Documentary feature following the rock band System of a Down as they confront the issue of the Armenian Genocide and efforts by the Turkish government to deny it. The film traces the genocides links to the Holocaust, Rwanda, Bosnia and Iraqi Kurds and the genocide in Darfur, shows why U.S. foreign policy turn a blind eye to genocide as they happen.
CAST & CREW
Nick de Grunwald, Tim Swain, Carla Garapedian, Peter McAlevey
Director of Photography
System of a Down
MG2 Productions LLP No. 2, 49 Ladbroke Grove London W11 3AR United Kingdom
The only American ever to anchor the famous BBC World News, Carla Garapedian earned her Ph. D. in international relations at the London School of Economics and Political Science before working as a producer, director and correspondent based in Britain. She has made her name as an international documentary director, with the film about the brutal treatment of women in Afghanistan - Lifting the Veil - which premiered in the US on the Sundance Channel in 2003. In Dying for the President she made world headlines by sneaking into Chechnya to document the Russian army's single worst war crime, the bombing of a white-flag refugee convoy. More recent headlines surrounded her 2005 film, My Friend the Mercenary about the attempted coup in Equatorial Guinea, linked to Mark Thatcher and the notorious mercenary, Simon Mann. Garapedian went inside the mercenary world in South Africa, where the coup was plotted, and secretly filmed in Zimbabwe and Equatorial Guinea. Garapedian's other acclaimed film was about North Korea, Children of the Secret State, a film that detailed starvation, human rights abuses and cannibalism in that impoverished nation. Her film Iran Undercover, about the underground student movement in Iran, won the prestigious Edward R. Murrow award in 2005, as part of the PBS Frontline World series. The headline about her in the LA Times Calendar article is probably the best description of her work so far - Documenting Truth in Dangerous Places. In addition to anchoring BBC World News, Garapedian has been a correspondent for NBC Sunrise, NBC Nightly News and CNBC financial news. She narrated the Armenian genocide film, Voices from the Lake by the acclaimed filmmaker, J. M. Hagopian, as well as co-writing his award-winning film Germany and the Secret Genocide. Screamers debuted at the AFI Film Festival in Los Angeles in November 2007 where it won the coveted Audience Award. It has been on nationwide release in the US and Canada and has recently begun its international theatrical release. As well as being shown around the world, the film has been shown in the Library of Congress and the Harvard Kennedy School of Government, and the British the Houses of Parliament.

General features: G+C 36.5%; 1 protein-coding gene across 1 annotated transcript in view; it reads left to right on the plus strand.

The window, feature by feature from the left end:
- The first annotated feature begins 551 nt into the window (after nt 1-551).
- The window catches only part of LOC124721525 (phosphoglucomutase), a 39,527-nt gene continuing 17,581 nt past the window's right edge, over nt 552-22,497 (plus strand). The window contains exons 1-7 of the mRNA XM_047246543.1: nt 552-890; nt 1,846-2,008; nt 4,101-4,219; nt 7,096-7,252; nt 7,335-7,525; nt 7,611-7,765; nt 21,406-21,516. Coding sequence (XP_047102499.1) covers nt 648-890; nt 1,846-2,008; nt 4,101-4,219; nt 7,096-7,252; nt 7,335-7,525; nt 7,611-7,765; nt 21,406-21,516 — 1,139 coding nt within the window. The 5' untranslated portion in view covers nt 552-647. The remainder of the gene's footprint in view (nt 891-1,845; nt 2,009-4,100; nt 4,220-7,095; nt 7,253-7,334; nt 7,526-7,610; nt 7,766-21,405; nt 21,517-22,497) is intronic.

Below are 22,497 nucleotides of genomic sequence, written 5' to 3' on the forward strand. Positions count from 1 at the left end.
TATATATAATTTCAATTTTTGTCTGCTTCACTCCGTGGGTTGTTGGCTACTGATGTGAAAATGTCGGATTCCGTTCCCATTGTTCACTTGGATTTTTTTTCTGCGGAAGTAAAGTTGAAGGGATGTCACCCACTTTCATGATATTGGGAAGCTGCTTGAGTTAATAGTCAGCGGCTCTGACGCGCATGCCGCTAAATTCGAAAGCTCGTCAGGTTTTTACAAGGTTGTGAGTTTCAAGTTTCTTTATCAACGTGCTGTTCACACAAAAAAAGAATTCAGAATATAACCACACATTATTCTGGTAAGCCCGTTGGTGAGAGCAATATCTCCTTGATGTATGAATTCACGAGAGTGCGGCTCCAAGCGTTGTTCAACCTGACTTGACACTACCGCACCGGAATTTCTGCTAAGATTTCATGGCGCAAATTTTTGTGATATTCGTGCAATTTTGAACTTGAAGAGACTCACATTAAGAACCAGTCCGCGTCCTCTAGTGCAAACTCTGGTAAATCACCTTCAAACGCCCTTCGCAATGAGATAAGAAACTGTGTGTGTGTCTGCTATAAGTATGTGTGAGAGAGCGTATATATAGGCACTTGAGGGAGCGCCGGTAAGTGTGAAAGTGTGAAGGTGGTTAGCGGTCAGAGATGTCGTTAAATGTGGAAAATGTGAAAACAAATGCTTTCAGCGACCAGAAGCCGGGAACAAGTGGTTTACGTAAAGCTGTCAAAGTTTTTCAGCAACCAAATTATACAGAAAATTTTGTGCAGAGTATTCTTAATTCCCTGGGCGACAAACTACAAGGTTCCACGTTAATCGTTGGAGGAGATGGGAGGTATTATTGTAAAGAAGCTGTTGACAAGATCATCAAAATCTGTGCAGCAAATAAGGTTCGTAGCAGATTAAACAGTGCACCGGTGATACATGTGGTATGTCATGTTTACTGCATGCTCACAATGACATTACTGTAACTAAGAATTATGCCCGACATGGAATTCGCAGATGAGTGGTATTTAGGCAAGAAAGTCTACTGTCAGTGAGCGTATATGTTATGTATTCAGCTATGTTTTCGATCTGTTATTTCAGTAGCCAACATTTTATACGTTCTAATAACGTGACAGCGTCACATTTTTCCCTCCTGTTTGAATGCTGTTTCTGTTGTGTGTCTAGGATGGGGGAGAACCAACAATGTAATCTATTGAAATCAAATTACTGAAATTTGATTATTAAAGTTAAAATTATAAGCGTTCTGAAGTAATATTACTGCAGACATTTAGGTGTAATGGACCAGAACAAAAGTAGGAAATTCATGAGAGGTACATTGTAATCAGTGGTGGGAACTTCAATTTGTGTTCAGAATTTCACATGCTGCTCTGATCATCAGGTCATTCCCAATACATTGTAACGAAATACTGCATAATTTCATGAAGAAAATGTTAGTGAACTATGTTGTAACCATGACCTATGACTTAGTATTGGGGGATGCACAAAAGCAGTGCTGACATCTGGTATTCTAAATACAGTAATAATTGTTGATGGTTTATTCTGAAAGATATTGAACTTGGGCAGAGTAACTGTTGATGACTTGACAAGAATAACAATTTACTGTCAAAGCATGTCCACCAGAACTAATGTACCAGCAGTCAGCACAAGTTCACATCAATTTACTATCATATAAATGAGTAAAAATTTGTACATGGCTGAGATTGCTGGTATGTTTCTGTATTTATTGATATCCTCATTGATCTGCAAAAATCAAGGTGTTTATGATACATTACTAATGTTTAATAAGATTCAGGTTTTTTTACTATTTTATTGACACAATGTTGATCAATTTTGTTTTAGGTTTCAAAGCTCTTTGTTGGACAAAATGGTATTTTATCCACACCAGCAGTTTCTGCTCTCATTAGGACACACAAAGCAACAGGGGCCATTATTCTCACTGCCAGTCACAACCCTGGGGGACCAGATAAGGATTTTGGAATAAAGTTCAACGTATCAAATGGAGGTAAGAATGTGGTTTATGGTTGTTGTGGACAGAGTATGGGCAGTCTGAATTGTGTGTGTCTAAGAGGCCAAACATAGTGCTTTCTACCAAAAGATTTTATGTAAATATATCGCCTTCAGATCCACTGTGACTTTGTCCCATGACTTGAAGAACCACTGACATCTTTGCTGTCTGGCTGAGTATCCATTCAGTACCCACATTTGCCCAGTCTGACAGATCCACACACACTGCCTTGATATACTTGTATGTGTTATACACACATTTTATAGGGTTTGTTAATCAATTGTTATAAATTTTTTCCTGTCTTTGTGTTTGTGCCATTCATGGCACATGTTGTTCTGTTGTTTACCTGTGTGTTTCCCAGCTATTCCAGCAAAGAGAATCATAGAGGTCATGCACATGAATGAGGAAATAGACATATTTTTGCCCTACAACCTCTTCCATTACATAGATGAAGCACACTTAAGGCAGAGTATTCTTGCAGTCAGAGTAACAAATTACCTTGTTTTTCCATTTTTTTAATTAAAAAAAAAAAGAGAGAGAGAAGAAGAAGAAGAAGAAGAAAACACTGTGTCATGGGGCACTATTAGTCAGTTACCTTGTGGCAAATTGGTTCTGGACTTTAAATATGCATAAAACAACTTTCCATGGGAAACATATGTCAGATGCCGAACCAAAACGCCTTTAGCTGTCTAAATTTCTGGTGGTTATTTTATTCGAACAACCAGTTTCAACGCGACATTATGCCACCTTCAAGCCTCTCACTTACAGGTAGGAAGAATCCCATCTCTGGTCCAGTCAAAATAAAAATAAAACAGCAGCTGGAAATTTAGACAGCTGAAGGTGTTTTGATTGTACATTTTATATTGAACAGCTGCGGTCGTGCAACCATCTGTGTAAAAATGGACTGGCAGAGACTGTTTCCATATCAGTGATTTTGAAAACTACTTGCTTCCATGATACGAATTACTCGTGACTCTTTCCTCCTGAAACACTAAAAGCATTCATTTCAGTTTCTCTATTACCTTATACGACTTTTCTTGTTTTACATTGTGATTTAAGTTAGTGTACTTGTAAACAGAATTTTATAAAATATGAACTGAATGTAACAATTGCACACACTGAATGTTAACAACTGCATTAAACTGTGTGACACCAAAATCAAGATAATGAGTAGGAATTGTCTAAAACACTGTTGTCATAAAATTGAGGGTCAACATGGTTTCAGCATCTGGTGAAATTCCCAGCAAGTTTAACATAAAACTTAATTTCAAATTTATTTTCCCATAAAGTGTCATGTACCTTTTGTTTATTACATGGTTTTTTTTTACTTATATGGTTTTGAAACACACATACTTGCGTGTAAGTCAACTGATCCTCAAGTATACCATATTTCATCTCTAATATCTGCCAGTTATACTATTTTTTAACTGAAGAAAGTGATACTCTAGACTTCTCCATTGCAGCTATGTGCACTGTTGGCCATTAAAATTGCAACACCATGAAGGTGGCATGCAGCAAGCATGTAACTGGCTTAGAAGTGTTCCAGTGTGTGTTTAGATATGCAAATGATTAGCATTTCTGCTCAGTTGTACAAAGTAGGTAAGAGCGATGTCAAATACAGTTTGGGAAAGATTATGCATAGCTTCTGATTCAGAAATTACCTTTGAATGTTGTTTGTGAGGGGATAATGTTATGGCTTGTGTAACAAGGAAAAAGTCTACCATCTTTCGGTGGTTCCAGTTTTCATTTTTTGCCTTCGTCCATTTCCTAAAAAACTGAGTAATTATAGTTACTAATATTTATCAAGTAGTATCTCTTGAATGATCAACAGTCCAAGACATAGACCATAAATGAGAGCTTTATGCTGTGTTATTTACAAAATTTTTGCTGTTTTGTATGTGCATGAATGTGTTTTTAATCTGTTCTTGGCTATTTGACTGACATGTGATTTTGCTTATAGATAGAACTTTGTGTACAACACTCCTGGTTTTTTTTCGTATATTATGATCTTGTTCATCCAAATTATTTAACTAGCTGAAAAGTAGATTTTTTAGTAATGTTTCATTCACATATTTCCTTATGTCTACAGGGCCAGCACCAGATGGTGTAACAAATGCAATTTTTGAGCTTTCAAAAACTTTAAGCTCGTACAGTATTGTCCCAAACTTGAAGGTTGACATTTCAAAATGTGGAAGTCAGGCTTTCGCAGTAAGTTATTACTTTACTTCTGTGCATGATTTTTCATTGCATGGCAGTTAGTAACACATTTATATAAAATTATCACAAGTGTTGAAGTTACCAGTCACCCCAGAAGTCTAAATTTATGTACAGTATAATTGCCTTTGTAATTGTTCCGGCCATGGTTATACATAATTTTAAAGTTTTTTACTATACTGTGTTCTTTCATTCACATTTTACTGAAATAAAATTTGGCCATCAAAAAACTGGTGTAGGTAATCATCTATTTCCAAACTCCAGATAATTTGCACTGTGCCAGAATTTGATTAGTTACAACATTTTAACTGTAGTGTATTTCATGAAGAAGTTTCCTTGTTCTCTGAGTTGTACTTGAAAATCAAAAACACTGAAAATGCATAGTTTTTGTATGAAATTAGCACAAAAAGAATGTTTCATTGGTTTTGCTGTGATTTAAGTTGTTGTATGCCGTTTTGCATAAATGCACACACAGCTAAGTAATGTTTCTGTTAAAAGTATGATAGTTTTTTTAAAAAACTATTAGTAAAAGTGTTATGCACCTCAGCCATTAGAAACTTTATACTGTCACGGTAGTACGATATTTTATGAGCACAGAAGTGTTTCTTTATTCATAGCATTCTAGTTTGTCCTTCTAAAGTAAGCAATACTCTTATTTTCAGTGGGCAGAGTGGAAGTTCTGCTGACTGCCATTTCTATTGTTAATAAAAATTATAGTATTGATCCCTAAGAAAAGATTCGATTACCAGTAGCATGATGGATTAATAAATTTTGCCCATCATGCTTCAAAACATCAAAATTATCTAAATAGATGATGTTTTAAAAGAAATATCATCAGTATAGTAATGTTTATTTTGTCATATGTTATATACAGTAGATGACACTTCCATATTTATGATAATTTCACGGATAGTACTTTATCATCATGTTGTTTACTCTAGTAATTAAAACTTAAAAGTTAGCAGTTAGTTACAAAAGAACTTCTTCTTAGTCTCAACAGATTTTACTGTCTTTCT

Cooking the Books (1989), Spies; In from the Cold (1990), Europe’s Nuclear Nightmare (1991), A Short Break in the Interference (1993), Aliens Go Home (1994), Dying for the President (2000), Children of the Secret State (2001, doc.), Lifting the Veil (2002), Iran Undercover: Inside the Hidden Revolution (2003), My Friend the Mercenary (2005), Screamers (2006).